In case 2013:48, the Supreme Court set a precedent regarding the protection of directors against dismissal. The Supreme Court ruled that the company had legal basis to give notice to a director whose position was eliminated as a result of a cooperation procedure and the director had refused to accept the lower management position offered as an alternative. The Supreme Court states in the reasoning of the judgment that there are often special financial and other benefits attached to the independent and responsible positions of directors. In return, employers may demand special commitment and loyalty from persons in directors’ positions.


The director in question had worked for the company for several years. The company was a part of a group of companies, and in spring 2007 all director contracts within the group were revised. The initiative to harmonize the contracts came from the group management and hence was not in the hands of the company’s management. The director in question refused to accept the new contract whereas all the other directors signed their new, revised contracts.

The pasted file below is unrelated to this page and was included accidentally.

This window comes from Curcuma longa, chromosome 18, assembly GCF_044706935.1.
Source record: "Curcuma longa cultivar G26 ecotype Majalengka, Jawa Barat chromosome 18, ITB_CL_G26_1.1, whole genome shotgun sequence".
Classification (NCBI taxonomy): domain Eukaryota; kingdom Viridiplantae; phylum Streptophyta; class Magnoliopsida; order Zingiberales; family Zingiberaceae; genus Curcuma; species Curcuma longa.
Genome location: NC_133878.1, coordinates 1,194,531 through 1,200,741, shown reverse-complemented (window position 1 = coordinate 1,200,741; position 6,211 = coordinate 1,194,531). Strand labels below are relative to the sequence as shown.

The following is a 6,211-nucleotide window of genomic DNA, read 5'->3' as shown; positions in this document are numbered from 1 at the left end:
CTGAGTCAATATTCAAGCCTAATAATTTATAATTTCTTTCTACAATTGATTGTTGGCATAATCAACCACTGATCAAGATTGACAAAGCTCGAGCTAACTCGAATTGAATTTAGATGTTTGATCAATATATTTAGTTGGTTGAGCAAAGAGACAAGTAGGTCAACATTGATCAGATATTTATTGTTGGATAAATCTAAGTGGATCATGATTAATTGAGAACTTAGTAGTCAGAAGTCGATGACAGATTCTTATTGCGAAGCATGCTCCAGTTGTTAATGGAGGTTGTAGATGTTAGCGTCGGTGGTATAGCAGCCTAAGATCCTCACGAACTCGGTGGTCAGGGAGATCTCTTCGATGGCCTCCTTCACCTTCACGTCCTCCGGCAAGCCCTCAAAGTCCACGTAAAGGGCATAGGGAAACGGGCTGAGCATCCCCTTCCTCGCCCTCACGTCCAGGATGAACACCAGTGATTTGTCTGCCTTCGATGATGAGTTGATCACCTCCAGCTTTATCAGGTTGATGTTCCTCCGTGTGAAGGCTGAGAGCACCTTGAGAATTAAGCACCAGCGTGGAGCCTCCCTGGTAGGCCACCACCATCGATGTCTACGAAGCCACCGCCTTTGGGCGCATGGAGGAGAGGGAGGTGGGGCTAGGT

In fall 2007 the company started re-organizing its functions and, consequently, it began a cooperation procedure. The director’s position was eliminated as a result of the cooperation procedure, and the director refused to accept a lower management position offered as an alternative – even though he was offered a contract with better terms compared to other directors in similar position. This reorganization of the employer’s operations was carried out at the company level and was unrelated to the revision of contracts in the group level. The director’s contract was terminated on financial and production-related grounds. In accordance with the director’s contract, he received severance pay corresponding to twelve months of his base salary.